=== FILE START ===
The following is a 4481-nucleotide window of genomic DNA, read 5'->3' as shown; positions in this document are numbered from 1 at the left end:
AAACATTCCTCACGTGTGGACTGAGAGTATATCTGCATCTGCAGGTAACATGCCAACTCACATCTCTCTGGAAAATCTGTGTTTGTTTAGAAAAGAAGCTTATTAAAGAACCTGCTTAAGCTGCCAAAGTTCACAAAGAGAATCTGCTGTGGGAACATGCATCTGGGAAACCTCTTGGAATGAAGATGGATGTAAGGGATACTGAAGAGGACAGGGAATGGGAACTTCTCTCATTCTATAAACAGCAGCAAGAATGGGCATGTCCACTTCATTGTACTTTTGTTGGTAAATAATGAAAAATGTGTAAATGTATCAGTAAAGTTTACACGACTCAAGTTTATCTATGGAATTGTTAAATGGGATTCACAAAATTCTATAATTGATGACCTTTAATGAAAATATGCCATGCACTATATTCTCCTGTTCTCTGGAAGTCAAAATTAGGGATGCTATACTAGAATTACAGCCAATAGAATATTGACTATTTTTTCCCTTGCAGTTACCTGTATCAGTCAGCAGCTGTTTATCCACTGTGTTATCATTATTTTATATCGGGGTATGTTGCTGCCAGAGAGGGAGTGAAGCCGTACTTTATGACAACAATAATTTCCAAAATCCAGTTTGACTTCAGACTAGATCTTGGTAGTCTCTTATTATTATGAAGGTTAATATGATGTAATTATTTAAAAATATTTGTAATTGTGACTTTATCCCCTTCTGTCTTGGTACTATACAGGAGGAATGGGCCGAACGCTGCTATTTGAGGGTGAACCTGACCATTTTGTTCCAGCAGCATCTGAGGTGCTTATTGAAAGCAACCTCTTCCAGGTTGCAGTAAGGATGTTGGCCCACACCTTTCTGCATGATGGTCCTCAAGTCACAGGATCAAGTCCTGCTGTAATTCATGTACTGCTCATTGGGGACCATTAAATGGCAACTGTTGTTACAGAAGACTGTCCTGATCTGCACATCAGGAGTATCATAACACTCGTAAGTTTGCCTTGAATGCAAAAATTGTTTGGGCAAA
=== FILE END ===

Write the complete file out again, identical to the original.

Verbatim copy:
The following is a 4481-nucleotide window of genomic DNA, read 5'->3' as shown; positions in this document are numbered from 1 at the left end:
AAACATTCCTCACGTGTGGACTGAGAGTATATCTGCATCTGCAGGTAACATGCCAACTCACATCTCTCTGGAAAATCTGTGTTTGTTTAGAAAAGAAGCTTATTAAAGAACCTGCTTAAGCTGCCAAAGTTCACAAAGAGAATCTGCTGTGGGAACATGCATCTGGGAAACCTCTTGGAATGAAGATGGATGTAAGGGATACTGAAGAGGACAGGGAATGGGAACTTCTCTCATTCTATAAACAGCAGCAAGAATGGGCATGTCCACTTCATTGTACTTTTGTTGGTAAATAATGAAAAATGTGTAAATGTATCAGTAAAGTTTACACGACTCAAGTTTATCTATGGAATTGTTAAATGGGATTCACAAAATTCTATAATTGATGACCTTTAATGAAAATATGCCATGCACTATATTCTCCTGTTCTCTGGAAGTCAAAATTAGGGATGCTATACTAGAATTACAGCCAATAGAATATTGACTATTTTTTCCCTTGCAGTTACCTGTATCAGTCAGCAGCTGTTTATCCACTGTGTTATCATTATTTTATATCGGGGTATGTTGCTGCCAGAGAGGGAGTGAAGCCGTACTTTATGACAACAATAATTTCCAAAATCCAGTTTGACTTCAGACTAGATCTTGGTAGTCTCTTATTATTATGAAGGTTAATATGATGTAATTATTTAAAAATATTTGTAATTGTGACTTTATCCCCTTCTGTCTTGGTACTATACAGGAGGAATGGGCCGAACGCTGCTATTTGAGGGTGAACCTGACCATTTTGTTCCAGCAGCATCTGAGGTGCTTATTGAAAGCAACCTCTTCCAGGTTGCAGTAAGGATGTTGGCCCACACCTTTCTGCATGATGGTCCTCAAGTCACAGGATCAAGTCCTGCTGTAATTCATGTACTGCTCATTGGGGACCATTAAATGGCAACTGTTGTTACAGAAGACTGTCCTGATCTGCACATCAGGAGTATCATAACACTCGTAAGTTTGCCTTGAATGCAAAAATTGTTTGGGCAAA